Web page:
Leaders of both sides in the Israel-Palestine conflict believe that Tony Blair may prove to be a "lame duck" figure in his quest to restart the deadlocked Middle East peace process.
Senior figures from both camps warned yesterday that the Prime Minister would be wasting his time if he devotes his last months in office to an attempt to resolve the crisis.
Many view Mr Blair and President George Bush as leaders weakened by the conflict in Iraq. Even leading Israelis, who admire theMr Blair, expect nothing to come of his promised return to the area. "It won't lead to anything. It can't lead to anything. There is no solution that the sides are interested to reach," the recently retired former head of Israel's National Security Council, Maj-Gen Giora Eiland, said. He added that Mr Blair's belief that he can influence events "can't be based on any previous experience... Based on what? - his will?"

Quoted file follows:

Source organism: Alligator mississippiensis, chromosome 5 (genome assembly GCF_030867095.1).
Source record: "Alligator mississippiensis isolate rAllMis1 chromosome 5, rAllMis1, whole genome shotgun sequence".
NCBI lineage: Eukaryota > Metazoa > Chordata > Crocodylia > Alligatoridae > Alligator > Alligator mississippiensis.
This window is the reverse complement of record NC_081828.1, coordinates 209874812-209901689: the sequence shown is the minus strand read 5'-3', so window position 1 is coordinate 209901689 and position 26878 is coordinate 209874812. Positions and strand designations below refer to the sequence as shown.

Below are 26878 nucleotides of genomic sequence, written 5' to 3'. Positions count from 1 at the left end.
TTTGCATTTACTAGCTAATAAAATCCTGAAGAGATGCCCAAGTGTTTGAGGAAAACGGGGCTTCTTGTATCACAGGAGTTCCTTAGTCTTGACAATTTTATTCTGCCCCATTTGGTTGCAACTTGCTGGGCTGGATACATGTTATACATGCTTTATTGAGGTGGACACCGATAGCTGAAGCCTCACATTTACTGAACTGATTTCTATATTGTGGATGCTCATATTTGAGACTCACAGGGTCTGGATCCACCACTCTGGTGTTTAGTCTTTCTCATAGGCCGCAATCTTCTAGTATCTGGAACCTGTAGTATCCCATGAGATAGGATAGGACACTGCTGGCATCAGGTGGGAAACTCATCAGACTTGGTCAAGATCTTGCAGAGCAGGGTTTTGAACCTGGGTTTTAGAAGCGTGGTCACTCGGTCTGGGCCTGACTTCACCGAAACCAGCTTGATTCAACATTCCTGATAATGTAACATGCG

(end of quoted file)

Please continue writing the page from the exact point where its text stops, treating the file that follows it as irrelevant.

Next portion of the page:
The Prime Minister visited the Middle East last month with a plan that he hoped could end the isolation of the Palestinians, who have been denied western aid and have had no formal contact with Israel since the Hamas organisation won this year's election. Hamas does not accept the existence of the state of Israel.
Mr Blair proposed that Palestine's President, Mahmoud Abbas, should form an administration modelled on the Lebanese government, which includes ministers from the equally militant Hizbollah, although the administration as a whole is committed to peace - but the idea was rejected by Hamas's Damascus-based leadership.
The Prime Minister told the Labour Party's annual conference: "Until I leave office I will dedicate myself... to advancing peace between Israel and Palestine."
A high-ranking Palestinian official, close to President Abbas, said the Palestinians see Mr Blair and Mr Bush as leaders weakened by the Iraq war, sitting out their terms in office. "Maybe these lame ducks can come together and give each other a hand," he suggested.Reuse content